I would say that for shooters, there isn’t a more fun game for me. There is something satisfying, for me, watching all those zombies’ heads explode when I fire my shot gun at them. Or literally walking through a horde with the chainsaw, body parts flying everywhere. Or, my personal favorite, taking on a horde with the katana. Melee weapons FTW!
So, obviously, parents should not be letting their little ones see this game. There is a lot of violence and gore and some swearing (though not much on the swearing). There are reasons it is rated M for mature.
A seriously fun game for adults, though. If you have no problems with violence and gore and zombies, be sure to try this game. It’s available on the PC and Xbox 360.
If you know me, you know that I like the MegaMan series, especially the Battle Network series. Well, Battle Network ended a few years ago with the sixth game in the series. With the DS coming out around the end of Battle Network, Capcom decided to start a new MegaMan series on it based on Battle Network. Thus was created MegaMan Star Force.
It was release in three versions: Leo, Pegasus and Dragon. Each one gives you a slightly different game, but they are all essentially the same. Being a fan of the color green (if you couldn’t tell by my blog layout and website colors), I chose Dragon.
Since I was already a big fan of BN, Star Force was not too hard for me to get into. It’s a bit more sci-fi than BN, being that you don’t jack-in to everyday object, but instead fuse with an Alien being who exists as EM waves, and become MegaMan that way, but it works. Combat is a little different as it is now 3D and from a behind MegaMan perspective, instead of from the side.
One of the bigger improvements is the BrotherBand system which allows you to become “brothers” with up to 6 people (3 NPCs and 3 real people). By becoming brothers, you lend your strength to each other in the form of HP, a randomizer battle card that allows you to use one of your brother’s six favorite battle cards and access to their version of the game’s Star Force. If I have Dragon and become brothers with a Leo and a Pegasus owner, I will be able to use all three Star Forces (transformations similar to style changes from BN2 and 3, soul unisons from BN4 and 5 and crosses from BN6). It is also the only way to get the Giga Cards from the other versions.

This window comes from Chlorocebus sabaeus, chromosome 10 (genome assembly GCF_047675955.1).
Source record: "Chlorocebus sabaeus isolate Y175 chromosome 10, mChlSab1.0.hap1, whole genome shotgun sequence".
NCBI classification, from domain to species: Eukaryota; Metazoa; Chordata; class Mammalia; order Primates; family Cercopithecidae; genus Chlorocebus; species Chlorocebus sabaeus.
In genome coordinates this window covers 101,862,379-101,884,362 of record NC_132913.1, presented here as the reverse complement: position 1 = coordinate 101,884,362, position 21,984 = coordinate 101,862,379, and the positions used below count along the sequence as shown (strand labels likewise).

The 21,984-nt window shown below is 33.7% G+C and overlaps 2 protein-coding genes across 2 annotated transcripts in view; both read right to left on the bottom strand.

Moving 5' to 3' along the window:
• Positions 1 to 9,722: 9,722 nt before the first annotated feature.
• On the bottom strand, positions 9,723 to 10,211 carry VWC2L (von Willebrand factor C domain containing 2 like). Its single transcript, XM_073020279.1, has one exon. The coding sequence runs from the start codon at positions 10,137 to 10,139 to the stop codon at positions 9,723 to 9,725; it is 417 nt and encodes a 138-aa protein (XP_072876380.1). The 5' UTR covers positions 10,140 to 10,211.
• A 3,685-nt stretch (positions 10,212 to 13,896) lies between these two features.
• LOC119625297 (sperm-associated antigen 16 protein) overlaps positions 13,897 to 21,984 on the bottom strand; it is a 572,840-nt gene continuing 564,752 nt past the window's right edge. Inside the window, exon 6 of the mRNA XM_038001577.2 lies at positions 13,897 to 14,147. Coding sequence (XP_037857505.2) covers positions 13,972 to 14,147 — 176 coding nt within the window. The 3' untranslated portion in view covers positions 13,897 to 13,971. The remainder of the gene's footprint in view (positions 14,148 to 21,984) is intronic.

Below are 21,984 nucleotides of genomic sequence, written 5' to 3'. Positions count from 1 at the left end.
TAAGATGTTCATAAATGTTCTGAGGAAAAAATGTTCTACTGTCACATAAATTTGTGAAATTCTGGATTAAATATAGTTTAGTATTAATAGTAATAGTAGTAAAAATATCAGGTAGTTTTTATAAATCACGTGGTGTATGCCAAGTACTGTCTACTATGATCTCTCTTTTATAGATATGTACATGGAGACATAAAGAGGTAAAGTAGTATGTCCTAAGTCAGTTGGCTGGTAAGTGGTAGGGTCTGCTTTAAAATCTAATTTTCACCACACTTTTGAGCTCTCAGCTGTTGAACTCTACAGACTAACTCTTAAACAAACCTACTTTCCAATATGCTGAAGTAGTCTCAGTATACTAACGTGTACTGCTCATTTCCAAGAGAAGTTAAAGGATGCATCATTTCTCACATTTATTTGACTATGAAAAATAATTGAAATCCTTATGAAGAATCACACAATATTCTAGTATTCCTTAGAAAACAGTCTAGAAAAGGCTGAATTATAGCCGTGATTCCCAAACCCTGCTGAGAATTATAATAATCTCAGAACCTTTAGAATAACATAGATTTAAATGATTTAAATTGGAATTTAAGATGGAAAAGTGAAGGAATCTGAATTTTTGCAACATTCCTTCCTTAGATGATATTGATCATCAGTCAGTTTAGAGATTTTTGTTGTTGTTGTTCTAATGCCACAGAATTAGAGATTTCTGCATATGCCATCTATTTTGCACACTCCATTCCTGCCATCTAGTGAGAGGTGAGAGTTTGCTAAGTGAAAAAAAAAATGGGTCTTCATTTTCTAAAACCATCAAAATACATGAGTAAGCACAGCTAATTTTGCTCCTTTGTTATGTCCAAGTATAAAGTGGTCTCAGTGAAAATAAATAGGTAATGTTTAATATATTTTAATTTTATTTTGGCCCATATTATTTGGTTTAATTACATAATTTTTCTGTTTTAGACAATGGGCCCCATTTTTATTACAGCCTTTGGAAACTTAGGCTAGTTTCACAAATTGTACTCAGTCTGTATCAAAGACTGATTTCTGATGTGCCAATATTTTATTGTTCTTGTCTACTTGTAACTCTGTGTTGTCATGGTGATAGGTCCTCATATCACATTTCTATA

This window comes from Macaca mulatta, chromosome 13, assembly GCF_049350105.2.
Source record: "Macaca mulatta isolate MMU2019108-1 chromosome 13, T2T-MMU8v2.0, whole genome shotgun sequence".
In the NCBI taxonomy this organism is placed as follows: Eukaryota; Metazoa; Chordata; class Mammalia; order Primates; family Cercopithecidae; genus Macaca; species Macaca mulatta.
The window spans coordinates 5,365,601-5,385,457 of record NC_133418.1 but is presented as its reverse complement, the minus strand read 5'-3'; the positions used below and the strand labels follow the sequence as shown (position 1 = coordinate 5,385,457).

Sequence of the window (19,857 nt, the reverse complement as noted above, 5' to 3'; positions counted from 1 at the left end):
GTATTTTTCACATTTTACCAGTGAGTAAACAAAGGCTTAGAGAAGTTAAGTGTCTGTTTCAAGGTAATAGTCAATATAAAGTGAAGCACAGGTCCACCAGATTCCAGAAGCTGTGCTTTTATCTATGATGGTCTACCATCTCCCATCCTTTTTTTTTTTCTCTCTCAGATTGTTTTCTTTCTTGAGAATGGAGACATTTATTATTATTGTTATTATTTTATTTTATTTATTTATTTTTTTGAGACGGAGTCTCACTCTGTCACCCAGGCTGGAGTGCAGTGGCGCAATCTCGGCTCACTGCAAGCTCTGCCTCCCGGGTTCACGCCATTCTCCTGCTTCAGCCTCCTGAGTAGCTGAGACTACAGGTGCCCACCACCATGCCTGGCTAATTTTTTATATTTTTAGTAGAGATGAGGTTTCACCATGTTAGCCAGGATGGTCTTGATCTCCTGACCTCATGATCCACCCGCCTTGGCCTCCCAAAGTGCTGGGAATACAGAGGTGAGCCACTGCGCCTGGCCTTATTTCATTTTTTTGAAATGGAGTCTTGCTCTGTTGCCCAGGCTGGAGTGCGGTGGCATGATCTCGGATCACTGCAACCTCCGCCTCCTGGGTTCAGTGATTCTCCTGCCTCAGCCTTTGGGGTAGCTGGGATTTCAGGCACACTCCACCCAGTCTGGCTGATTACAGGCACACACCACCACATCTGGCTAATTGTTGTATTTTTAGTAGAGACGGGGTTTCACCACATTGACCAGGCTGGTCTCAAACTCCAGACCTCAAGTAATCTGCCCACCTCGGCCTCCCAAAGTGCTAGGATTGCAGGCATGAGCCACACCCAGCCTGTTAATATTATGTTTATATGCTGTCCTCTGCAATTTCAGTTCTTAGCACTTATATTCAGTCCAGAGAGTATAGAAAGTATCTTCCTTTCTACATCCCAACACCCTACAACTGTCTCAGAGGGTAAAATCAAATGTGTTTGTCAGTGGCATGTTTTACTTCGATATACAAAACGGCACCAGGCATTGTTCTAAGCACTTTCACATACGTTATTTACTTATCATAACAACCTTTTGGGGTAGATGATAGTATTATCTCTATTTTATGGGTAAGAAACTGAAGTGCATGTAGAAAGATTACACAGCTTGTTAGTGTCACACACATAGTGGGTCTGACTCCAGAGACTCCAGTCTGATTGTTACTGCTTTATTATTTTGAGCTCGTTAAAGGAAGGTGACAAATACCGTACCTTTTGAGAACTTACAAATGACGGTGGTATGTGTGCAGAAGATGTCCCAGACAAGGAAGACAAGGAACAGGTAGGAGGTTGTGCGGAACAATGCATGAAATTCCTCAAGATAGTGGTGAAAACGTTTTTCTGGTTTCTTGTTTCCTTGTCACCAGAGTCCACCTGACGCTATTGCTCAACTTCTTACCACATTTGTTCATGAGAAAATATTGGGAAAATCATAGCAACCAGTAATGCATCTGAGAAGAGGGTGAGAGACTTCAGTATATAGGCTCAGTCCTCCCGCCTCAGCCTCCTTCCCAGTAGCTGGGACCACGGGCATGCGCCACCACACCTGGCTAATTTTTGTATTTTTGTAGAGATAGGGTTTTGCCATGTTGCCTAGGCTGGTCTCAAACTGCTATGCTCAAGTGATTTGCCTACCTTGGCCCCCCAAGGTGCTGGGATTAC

As for the story, I found it to be done pretty well. It was a good mix of personal conflict for the main characters and saving the world. You actually can see the Geo (main character) and Omega-Xis (alien that fuses with Geo to become MegaMan) grow and learn. That was something that was rarely done in the BN games.
Overall, I really enjoy this game and look forward to the next two in the series. If you’re a fan of MegaMan, Battle Network or both (or neither), be sure to check this out.
I know I’m way behind the times, but I’ve just now finished playing through Half-Life. Not Half-Life 2, but the original one. Yeah. Like I said, behind the times.
Anyway, it was a pretty fun game for a shooter. The story is better than most shooters. The graphics, while nothing special now are still decent for their age. It’s a well put together game and I may actually try to play through it again on a harder level.
I got this game a couple years ago in the Platinum Collection so I have all of the expansions for it as well. I’ll be posting about them as I finish them.
So I finally got this back from my friend when he came up a few weeks ago. W00T! I can finally play something besides Brain Age on my DS!
Anyway, this is the newest of the MegaMan series’ and one of the best, in my opinion. I love the mission based gameplay that merges the wandering around aspect of RPGs with the sidescrolling shoot-em-up that has always been MegaMan’s shtick. I have always like MegaMan Zero’s art style and this game just takes it to the next level.